broke. She had so refused to prepare for a baby that Tierney's father had
missed the birth of his namesake son. He was out buying a crib.
Tierney listened quietly. Normally she loved hearing family stories. But as
Joan spoke, Tierney gripped the steering wheel and kept her eyes trained on
the road ahead. When Joan finished, Tierney quickly changed the subject.
Tierney had a secret she was keeping from her mother, and the last thing
she wanted to talk about was a stillborn child. That could lead to thoughts
about bad omens and a mother's intuition, and no good could come of that.
The conversation moved on, and Joan let the memory drop.
What Joan couldn't possibly have known was that next to her on the front
seat, tucked safely in Tierney's purse, were the first recorded images of her
One night several weeks earlier, Tierney had been at home with her husband,
Greg Fairchild, in the book-filled one-bedroom apartment they shared in a
convenient but unlovely part of downtown Hartford. They had just come home
from dinner at a nearby restaurant, and they were alone except for their
excitable black poodle, Onyx.
Almost on a whim, Tierney decided to break out the last in-home pregnancy
test in her medicine cabinet. She had already gone through nearly a dozen,
each one a disappointment. Tierney's urine had never revealed a pastel
stripe, a red cross, or any other indication that parenthood was in their future.
Tierney had equally low expectations for the plastic wand she held in her
hand. She suspected that she had ovulated when she was out of town for
several days on a business trip, costing them yet another month.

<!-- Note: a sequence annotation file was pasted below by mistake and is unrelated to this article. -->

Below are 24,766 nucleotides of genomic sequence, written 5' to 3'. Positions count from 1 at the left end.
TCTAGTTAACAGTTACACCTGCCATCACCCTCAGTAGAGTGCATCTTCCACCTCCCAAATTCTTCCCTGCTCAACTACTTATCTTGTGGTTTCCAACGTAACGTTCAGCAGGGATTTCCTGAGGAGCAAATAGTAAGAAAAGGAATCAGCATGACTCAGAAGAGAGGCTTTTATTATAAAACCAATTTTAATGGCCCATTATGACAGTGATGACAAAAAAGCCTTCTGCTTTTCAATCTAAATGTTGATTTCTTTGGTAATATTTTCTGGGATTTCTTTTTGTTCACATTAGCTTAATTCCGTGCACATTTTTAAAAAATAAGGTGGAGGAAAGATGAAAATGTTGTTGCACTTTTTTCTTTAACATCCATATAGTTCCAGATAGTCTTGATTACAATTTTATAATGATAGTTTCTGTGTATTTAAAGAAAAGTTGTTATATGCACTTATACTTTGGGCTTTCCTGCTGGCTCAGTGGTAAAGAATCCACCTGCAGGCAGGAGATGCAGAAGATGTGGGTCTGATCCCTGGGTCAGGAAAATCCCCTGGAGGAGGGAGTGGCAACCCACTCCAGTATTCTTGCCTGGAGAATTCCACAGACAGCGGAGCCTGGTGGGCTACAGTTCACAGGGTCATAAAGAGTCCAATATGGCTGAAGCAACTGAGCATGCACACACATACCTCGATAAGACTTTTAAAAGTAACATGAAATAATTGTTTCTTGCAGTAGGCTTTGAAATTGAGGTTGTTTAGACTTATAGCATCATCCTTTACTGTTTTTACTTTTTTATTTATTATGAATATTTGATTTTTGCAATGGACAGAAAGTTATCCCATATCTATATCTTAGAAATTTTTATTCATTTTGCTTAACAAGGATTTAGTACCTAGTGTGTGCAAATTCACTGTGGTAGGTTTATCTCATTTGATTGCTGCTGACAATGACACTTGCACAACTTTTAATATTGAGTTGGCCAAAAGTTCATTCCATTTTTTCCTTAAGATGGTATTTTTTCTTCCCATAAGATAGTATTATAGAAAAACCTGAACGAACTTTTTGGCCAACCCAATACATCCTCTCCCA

Tierney and Greg had known each other for almost nine years. They had
been in love for eight, married for nearly four. A graduate student, Greg was
thirty-four. A corporate manager, Tierney was thirty-one. They'd trash-canned
their birth control almost a year earlier, feeling ready to start working on their
imagined ideal family: three children, two biological and one adopted.
When Tierney hadn't become pregnant during the first few months of trying,
both of them had grown anxious but neither felt panicked. Tierney had been
on the Pill, and they knew it might take six months or so for her body to
readjust its cycles and begin ovulating normally again.
When those six months passed and nothing happened, Tierney sought
answers from her obstetrician/gynecologist, Dr. Michael Bourque, whom she
had known since she was nineteen. A battery of tests showed that she still
wasn't ovulating, so Bourque had started her on a relatively low dose of a
fertility medicine called Clomid, a synthetic compound in a class of drugs
called antiestrogens. Clomid is a first-line offense against infertility, designed
to trigger a woman's body to produce an egg ready for fertilization.
Bourque had told Tierney not to worry, but it wasn't easy as more months
came and went. She and Greg began wondering if they'd ever be able to
conceive. They started thinking about costly and invasive fertility procedures.
They discussed whether a sperm or egg donor might be necessary, or
whether they might have to adjust their family plans altogether and go
straight to adoption.
By spring, Tierney had reached what Bourque said was the highest dosage
he would prescribe of Clomid before sending her to a fertility specialist. He
knew that among patients treated with Clomid, 95 percent who become
pregnant do so within the first six months of taking the drug.
As part of her treatment, Tierney was monitoring her body temperature every
day, charting the peaks and valleys that indicate ovulation--the magic formula
is a sudden dip, followed by a three-day rise of at least two-tenths of a
degree over the highest temperature recorded during the previous six days.
One sign that ovulation has been answered by conception is the woman's
temperature doesn't drop back down after the three-day rise. Tierney doubted
it meant anything, but that's what seemed to be happening the April night